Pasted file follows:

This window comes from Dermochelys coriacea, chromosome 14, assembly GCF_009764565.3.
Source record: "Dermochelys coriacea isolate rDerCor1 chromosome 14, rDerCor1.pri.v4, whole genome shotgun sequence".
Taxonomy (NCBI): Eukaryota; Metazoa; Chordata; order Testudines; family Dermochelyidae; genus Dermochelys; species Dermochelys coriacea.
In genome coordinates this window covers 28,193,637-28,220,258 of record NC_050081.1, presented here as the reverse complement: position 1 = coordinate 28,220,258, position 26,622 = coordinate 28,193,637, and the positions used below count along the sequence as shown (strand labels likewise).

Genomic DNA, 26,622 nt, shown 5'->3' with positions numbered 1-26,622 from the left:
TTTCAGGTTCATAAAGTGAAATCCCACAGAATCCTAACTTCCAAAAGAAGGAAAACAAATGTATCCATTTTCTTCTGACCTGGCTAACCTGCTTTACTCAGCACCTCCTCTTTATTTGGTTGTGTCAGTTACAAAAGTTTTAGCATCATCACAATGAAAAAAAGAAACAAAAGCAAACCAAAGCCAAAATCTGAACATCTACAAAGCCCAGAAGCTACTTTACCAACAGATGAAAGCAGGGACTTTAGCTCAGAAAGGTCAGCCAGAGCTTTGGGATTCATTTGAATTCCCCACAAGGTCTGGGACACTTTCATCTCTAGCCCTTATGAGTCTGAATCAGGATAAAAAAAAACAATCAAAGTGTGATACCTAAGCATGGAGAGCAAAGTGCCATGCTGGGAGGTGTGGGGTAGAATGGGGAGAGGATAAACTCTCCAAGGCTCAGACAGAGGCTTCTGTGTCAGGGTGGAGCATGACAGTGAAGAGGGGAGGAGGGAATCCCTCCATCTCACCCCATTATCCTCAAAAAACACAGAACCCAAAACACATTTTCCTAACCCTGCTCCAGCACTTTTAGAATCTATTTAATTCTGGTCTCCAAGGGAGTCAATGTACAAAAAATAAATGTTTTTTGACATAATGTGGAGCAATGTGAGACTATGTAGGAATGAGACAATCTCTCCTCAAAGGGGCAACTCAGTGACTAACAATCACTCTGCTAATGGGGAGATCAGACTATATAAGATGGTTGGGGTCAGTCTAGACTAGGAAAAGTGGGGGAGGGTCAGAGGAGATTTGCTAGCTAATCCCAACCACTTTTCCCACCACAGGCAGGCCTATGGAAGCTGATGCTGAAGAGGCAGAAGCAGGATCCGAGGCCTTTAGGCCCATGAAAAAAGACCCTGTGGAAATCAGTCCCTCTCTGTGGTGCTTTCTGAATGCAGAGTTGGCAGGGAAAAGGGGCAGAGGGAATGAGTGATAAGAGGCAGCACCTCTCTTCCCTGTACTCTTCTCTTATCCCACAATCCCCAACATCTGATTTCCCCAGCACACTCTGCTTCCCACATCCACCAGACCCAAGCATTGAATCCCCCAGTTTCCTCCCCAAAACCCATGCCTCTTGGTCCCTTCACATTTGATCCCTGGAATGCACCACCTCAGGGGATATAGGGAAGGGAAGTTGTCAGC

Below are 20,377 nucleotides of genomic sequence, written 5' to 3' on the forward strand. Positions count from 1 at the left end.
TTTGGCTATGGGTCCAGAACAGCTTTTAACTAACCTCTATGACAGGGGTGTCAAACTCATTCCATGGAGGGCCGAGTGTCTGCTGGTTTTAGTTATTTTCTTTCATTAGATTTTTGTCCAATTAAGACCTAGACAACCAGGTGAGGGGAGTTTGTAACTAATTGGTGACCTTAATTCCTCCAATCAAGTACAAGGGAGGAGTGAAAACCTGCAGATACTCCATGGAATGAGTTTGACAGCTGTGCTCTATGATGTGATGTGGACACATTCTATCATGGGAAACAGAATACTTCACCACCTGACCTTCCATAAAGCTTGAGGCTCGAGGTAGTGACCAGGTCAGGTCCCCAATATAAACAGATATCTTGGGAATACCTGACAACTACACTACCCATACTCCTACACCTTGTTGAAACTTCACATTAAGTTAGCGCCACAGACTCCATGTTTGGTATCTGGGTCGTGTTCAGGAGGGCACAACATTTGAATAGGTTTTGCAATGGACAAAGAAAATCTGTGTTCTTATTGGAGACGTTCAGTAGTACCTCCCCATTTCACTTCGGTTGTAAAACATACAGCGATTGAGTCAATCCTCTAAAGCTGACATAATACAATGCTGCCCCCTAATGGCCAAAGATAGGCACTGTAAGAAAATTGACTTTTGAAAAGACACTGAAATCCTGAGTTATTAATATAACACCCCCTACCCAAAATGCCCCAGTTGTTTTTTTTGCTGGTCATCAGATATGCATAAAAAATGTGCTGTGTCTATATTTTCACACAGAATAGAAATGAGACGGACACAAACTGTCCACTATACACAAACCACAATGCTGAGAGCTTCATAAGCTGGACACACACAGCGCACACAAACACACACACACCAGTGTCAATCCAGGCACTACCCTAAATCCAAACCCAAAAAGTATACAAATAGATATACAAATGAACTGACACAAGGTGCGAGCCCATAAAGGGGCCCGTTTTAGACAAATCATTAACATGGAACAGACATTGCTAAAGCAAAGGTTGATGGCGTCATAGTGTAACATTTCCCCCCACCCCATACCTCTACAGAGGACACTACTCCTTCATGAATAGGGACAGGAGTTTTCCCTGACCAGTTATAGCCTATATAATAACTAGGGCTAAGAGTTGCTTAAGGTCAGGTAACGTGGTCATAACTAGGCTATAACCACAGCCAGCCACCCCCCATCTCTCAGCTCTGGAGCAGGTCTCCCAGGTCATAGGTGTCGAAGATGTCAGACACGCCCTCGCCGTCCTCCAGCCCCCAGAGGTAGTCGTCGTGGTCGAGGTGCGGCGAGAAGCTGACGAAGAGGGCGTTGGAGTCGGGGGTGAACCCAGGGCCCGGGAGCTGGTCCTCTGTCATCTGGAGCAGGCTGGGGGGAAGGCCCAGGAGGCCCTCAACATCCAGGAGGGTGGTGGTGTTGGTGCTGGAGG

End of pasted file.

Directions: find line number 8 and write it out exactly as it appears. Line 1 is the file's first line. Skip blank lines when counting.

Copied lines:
TTTGGCTATGGGTCCAGAACAGCTTTTAACTAACCTCTATGACAGGGGTGTCAAACTCATTCCATGGAGGGCCGAGTGTCTGCTGGTTTTAGTTATTTTCTTTCATTAGATTTTTGTCCAATTAAGACCTAGACAACCAGGTGAGGGGAGTTTGTAACTAATTGGTGACCTTAATTCCTCCAATCAAGTACAAGGGAGGAGTGAAAACCTGCAGATACTCCATGGAATGAGTTTGACAGCTGTGCTCTATGATGTGATGTGGACACATTCTATCATGGGAAACAGAATACTTCACCACCTGACCTTCCATAAAGCTTGAGGCTCGAGGTAGTGACCAGGTCAGGTCCCCAATATAAACAGATATCTTGGGAATACCTGACAACTACACTACCCATACTCCTACACCTTGTTGAAACTTCACATTAAGTTAGCGCCACAGACTCCATGTTTGGTATCTGGGTCGTGTTCAGGAGGGCACAACATTTGAATAGGTTTTGCAATGGACAAAGAAAATCTGTGTTCTTATTGGAGACGTTCAGTAGTACCTCCCCATTTCACTTCGGTTGTAAAACATACAGCGATTGAGTCAATCCTCTAAAGCTGACATAATACAATGCTGCCCCCTAATGGCCAAAGATAGGCACTGTAAGAAAATTGACTTTTGAAAAGACACTGAAATCCTGAGTTATTAATATAACACCCCCTACCCAAAATGCCCCAGTTGTTTTTTTTGCTGGTCATCAGATATGCATAAAAAATGTGCTGTGTCTATATTTTCACACAGAATAGAAATGAGACGGACACAAACTGTCCACTATACACAAACCACAATGCTGAGAGCTTCATAAGCTGGACACACACAGCGCACACAAACACACACACACCAGTGTCAATCCAGGCACTACCCTAAATCCAAACCCAAAAAGTATACAAATAGATATACAAATGAACTGACACAAGGTGCGAGCCCATAAAGGGGCCCGTTTTAGACAAATCATTAACATGGAACAGACATTGCTAAAGCAAAGGTTGATGGCGTCATAGTGTAACATTTCCCCCCACCCCATACCTCTACAGAGGACACTACTCCTTCATGAATAGGGACAGGAGTTTTCCCTGACCAGTTATAGCCTATATAATAACTAGGGCTAAGAGTTGCTTAAGGTCAGGTAACGTGGTCATAACTAGGCTATAACCACAGCCAGCCACCCCCCATCTCTCAGCTCTGGAGCAGGTCTCCCAGGTCATAGGTGTCGAAGATGTCAGACACGCCCTCGCCGTCCTCCAGCCCCCAGAGGTAGTCGTCGTGGTCGAGGTGCGGCGAGAAGCTGACGAAGAGGGCGTTGGAGTCGGGGGTGAACCCAGGGCCCGGGAGCTGGTCCTCTGTCATCTGGAGCAGGCTGGGGGGAAGGCCCAGGAGGCCCTCAACATCCAGGAGGGTGGTGGTGTTGGTGCTGGAGG